The Captain placed a tin mug on the table in front of Lieutenant Malory and sat across from him.
“Sorry, Malory, saving the fine china in case the Queen ever pops in.”
Malory flashed a tired smile as he brought the mug up so that it touched his moustache. He breathed in the black tea and was overwhelmed by the familiar mélange of spices that he never took the time to learn the names of. “Reminders of home,” he said.
“It’s the little things, isn’t it? For instance, I find myself missing the crunch of a garden cucumber.” The Captain spooned a heap of sugar and stirred it into his mug. The pinging of the metal had an atonal quality that reminded Malory of his sister as a child at the piano, whining about having to take lessons, refusing—it seemed to him—to improve at all as a student.
“Thanks, but don’t waste it on me,” Malory said. “I don’t drink tea for its flavour.”
“Care to elaborate?” the Captain said. A bombardment murmured faintly in the distance, like the white noise of a thousand heartbeats.
“I like the idea of tea. I enjoy the process of boiling the water and steeping the bag. I like everything about it up until that first sip. Somehow it never tastes as good as it smells. It’s like when I was a boy, I remember the anticipation of the thing was always better than the thing itself: Christmas, vacations, birthdays, it didn’t matter.”
The captain croaked deeply, approvingly; it reminded Malory of the satisfied hum his father made while rolling a cigarette, regarding it with interest.
“How are your men holding up?” the Captain said.
“Bowler had to shoot a mad horse the other day. It upset those who saw it. Besides that, they’re restless. I think they’re tired of minding this patch of earth. They want a fight. At least they think they do.”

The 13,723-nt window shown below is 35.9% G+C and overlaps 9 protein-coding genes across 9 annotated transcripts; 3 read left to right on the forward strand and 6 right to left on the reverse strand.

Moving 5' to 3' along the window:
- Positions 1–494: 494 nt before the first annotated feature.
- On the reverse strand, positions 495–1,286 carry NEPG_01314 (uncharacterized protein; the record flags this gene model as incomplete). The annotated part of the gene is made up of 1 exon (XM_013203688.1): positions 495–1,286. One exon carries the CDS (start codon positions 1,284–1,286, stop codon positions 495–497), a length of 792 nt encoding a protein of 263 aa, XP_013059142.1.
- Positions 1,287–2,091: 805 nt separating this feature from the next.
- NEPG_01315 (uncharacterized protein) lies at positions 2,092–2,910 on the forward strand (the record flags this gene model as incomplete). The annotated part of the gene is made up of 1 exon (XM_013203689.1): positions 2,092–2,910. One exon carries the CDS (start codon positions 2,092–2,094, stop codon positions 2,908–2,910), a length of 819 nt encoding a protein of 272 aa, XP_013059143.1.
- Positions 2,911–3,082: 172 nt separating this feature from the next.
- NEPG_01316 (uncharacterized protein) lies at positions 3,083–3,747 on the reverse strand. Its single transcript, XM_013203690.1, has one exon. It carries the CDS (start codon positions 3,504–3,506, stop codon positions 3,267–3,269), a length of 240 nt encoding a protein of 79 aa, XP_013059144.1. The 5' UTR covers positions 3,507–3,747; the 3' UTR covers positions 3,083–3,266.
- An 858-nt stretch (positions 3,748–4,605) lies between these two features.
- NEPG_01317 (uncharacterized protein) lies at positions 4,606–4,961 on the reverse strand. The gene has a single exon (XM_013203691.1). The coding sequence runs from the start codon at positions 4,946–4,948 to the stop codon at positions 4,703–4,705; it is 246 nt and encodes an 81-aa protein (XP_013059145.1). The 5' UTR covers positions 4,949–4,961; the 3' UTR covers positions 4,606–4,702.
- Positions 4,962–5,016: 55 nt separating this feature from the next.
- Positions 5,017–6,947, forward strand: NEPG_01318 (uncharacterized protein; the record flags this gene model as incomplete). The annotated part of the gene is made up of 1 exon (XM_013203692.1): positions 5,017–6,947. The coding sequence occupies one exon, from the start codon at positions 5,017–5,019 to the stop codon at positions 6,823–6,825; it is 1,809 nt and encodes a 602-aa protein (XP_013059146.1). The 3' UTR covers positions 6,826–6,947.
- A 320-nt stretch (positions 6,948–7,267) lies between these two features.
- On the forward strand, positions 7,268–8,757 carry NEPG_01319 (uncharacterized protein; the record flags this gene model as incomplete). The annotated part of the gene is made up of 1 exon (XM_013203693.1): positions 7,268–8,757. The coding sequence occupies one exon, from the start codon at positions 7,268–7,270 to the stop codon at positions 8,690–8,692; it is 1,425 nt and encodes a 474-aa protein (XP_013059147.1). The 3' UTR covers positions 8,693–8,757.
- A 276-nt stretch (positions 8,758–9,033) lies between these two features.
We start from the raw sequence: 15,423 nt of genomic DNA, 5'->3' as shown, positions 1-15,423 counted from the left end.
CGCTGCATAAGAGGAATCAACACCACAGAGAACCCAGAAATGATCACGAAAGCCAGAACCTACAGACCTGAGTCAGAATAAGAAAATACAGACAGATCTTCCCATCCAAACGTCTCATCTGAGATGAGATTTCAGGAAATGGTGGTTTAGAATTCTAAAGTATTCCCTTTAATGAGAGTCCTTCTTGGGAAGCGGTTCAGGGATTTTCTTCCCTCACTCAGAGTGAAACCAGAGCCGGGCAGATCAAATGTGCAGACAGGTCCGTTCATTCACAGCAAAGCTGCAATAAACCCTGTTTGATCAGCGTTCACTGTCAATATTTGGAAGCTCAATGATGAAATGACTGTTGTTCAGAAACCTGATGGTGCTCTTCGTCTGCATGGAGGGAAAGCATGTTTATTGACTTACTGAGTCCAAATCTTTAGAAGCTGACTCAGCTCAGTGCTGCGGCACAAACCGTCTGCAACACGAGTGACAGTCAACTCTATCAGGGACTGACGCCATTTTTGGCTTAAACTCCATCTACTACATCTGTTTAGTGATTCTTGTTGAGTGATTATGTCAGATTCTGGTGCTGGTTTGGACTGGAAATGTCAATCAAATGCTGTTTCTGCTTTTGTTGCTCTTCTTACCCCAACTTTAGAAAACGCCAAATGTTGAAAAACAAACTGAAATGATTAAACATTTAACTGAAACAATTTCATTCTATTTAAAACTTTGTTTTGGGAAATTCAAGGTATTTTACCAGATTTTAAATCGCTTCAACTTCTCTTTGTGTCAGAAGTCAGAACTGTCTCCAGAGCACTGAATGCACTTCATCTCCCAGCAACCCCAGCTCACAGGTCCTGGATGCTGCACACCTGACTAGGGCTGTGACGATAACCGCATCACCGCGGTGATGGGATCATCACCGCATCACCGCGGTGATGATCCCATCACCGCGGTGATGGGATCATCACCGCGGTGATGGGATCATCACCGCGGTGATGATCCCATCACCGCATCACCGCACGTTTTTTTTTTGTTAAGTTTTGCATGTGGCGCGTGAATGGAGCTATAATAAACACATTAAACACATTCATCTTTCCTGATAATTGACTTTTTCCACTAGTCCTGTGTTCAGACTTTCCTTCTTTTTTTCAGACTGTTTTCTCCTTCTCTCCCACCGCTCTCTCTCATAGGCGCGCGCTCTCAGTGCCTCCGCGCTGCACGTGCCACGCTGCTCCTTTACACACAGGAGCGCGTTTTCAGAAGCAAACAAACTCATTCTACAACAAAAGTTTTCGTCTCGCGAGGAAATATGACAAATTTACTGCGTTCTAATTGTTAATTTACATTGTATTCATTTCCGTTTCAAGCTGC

“You know how it goes, Malory. They’ll get their fight, and if luck favours our side, they’ll be minding—as you put it—a different patch of earth before the end of the week. It’s all the bloody same.”
Malory lifted his mug in salute to the Captain and sipped his tea. It was bitter. More so than he’d expected.
“Which brings me to the point of why I called you in here,” the Captain said. “I respect you, Malory. Always have. We’re alike you and I. Somebody in an office somewhere has asked us to die for our country and we’ll do it, no questions asked.” The Captain lit a cigarette for Malory and one for himself. “We’ve received new orders to push through to the river at 0500. I know you were expecting to rotate out, but there’s been a development and, well, this is how it is.”
“I understand,” Malory said. He fought down the bile in his throat.
“I knew you would.”
“I’m sure the men will be thrilled to use their guns for more than clobbering rats.” Malory picked up the mug of tepid, brown liquid—determined to finish it as a matter of propriety—when a shell hit nearby and shook loose a good deal of debris from the roof of the bunker. Malory placed his contaminated mug on the table and brushed the dust from his hair.
“Damn,” the Captain said. “My sugar.”
“Thank you for the tea, Captain.” Malory saluted and set out for his platoon. He wondered how quickly the men’s thirst for battle would dry up once they’d tasted it.